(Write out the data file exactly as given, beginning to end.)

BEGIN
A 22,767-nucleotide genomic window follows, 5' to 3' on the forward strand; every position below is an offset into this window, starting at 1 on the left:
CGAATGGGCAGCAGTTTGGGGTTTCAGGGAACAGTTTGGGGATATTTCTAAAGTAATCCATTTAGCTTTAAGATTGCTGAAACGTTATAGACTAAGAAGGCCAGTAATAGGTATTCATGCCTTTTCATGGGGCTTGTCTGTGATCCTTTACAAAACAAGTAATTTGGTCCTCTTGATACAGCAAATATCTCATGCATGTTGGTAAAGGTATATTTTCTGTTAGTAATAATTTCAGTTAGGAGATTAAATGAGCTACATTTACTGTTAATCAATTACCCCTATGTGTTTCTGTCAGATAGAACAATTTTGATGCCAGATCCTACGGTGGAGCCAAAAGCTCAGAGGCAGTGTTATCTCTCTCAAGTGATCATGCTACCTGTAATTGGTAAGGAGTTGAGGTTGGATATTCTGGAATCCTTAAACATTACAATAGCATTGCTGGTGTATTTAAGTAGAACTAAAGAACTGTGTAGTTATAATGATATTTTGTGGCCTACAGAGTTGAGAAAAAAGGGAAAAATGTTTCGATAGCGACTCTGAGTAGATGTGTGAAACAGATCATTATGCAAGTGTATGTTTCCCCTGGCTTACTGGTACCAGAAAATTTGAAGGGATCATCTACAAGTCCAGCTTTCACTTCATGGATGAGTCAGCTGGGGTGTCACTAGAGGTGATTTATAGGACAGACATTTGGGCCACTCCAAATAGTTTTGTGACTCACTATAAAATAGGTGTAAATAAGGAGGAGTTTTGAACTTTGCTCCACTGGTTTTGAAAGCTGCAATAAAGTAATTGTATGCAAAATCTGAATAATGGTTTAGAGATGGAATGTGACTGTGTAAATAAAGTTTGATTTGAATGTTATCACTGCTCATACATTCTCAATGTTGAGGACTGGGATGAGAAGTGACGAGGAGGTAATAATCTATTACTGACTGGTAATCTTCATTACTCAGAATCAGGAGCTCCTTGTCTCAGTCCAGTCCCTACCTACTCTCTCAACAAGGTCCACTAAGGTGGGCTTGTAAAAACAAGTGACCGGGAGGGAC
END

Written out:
A 22,767-nucleotide genomic window follows, 5' to 3' on the forward strand; every position below is an offset into this window, starting at 1 on the left:
CGAATGGGCAGCAGTTTGGGGTTTCAGGGAACAGTTTGGGGATATTTCTAAAGTAATCCATTTAGCTTTAAGATTGCTGAAACGTTATAGACTAAGAAGGCCAGTAATAGGTATTCATGCCTTTTCATGGGGCTTGTCTGTGATCCTTTACAAAACAAGTAATTTGGTCCTCTTGATACAGCAAATATCTCATGCATGTTGGTAAAGGTATATTTTCTGTTAGTAATAATTTCAGTTAGGAGATTAAATGAGCTACATTTACTGTTAATCAATTACCCCTATGTGTTTCTGTCAGATAGAACAATTTTGATGCCAGATCCTACGGTGGAGCCAAAAGCTCAGAGGCAGTGTTATCTCTCTCAAGTGATCATGCTACCTGTAATTGGTAAGGAGTTGAGGTTGGATATTCTGGAATCCTTAAACATTACAATAGCATTGCTGGTGTATTTAAGTAGAACTAAAGAACTGTGTAGTTATAATGATATTTTGTGGCCTACAGAGTTGAGAAAAAAGGGAAAAATGTTTCGATAGCGACTCTGAGTAGATGTGTGAAACAGATCATTATGCAAGTGTATGTTTCCCCTGGCTTACTGGTACCAGAAAATTTGAAGGGATCATCTACAAGTCCAGCTTTCACTTCATGGATGAGTCAGCTGGGGTGTCACTAGAGGTGATTTATAGGACAGACATTTGGGCCACTCCAAATAGTTTTGTGACTCACTATAAAATAGGTGTAAATAAGGAGGAGTTTTGAACTTTGCTCCACTGGTTTTGAAAGCTGCAATAAAGTAATTGTATGCAAAATCTGAATAATGGTTTAGAGATGGAATGTGACTGTGTAAATAAAGTTTGATTTGAATGTTATCACTGCTCATACATTCTCAATGTTGAGGACTGGGATGAGAAGTGACGAGGAGGTAATAATCTATTACTGACTGGTAATCTTCATTACTCAGAATCAGGAGCTCCTTGTCTCAGTCCAGTCCCTACCTACTCTCTCAACAAGGTCCACTAAGGTGGGCTTGTAAAAACAAGTGACCGGGAGGGAC